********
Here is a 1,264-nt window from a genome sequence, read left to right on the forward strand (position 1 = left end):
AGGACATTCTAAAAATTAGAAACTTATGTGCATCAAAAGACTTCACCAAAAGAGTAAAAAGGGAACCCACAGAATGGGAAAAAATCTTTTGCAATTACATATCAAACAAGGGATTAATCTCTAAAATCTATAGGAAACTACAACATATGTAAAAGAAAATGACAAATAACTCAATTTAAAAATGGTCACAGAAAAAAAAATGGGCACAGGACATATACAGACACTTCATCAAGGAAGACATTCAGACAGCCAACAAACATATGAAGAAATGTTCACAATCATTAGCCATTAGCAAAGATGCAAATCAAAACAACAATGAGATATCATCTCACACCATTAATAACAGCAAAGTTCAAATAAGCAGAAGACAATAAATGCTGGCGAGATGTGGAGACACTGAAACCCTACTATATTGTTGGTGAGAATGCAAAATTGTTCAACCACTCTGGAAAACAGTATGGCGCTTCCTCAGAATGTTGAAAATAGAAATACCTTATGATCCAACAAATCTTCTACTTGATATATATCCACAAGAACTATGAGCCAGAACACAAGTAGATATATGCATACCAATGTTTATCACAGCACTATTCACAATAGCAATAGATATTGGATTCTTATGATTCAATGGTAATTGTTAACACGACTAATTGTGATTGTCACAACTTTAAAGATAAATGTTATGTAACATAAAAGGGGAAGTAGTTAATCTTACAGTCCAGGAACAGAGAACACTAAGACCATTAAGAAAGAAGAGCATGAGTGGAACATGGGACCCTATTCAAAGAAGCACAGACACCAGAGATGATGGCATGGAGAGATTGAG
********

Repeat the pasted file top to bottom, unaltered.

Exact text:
Here is a 1,264-nt window from a genome sequence, read left to right on the forward strand (position 1 = left end):
AGGACATTCTAAAAATTAGAAACTTATGTGCATCAAAAGACTTCACCAAAAGAGTAAAAAGGGAACCCACAGAATGGGAAAAAATCTTTTGCAATTACATATCAAACAAGGGATTAATCTCTAAAATCTATAGGAAACTACAACATATGTAAAAGAAAATGACAAATAACTCAATTTAAAAATGGTCACAGAAAAAAAAATGGGCACAGGACATATACAGACACTTCATCAAGGAAGACATTCAGACAGCCAACAAACATATGAAGAAATGTTCACAATCATTAGCCATTAGCAAAGATGCAAATCAAAACAACAATGAGATATCATCTCACACCATTAATAACAGCAAAGTTCAAATAAGCAGAAGACAATAAATGCTGGCGAGATGTGGAGACACTGAAACCCTACTATATTGTTGGTGAGAATGCAAAATTGTTCAACCACTCTGGAAAACAGTATGGCGCTTCCTCAGAATGTTGAAAATAGAAATACCTTATGATCCAACAAATCTTCTACTTGATATATATCCACAAGAACTATGAGCCAGAACACAAGTAGATATATGCATACCAATGTTTATCACAGCACTATTCACAATAGCAATAGATATTGGATTCTTATGATTCAATGGTAATTGTTAACACGACTAATTGTGATTGTCACAACTTTAAAGATAAATGTTATGTAACATAAAAGGGGAAGTAGTTAATCTTACAGTCCAGGAACAGAGAACACTAAGACCATTAAGAAAGAAGAGCATGAGTGGAACATGGGACCCTATTCAAAGAAGCACAGACACCAGAGATGATGGCATGGAGAGATTGAG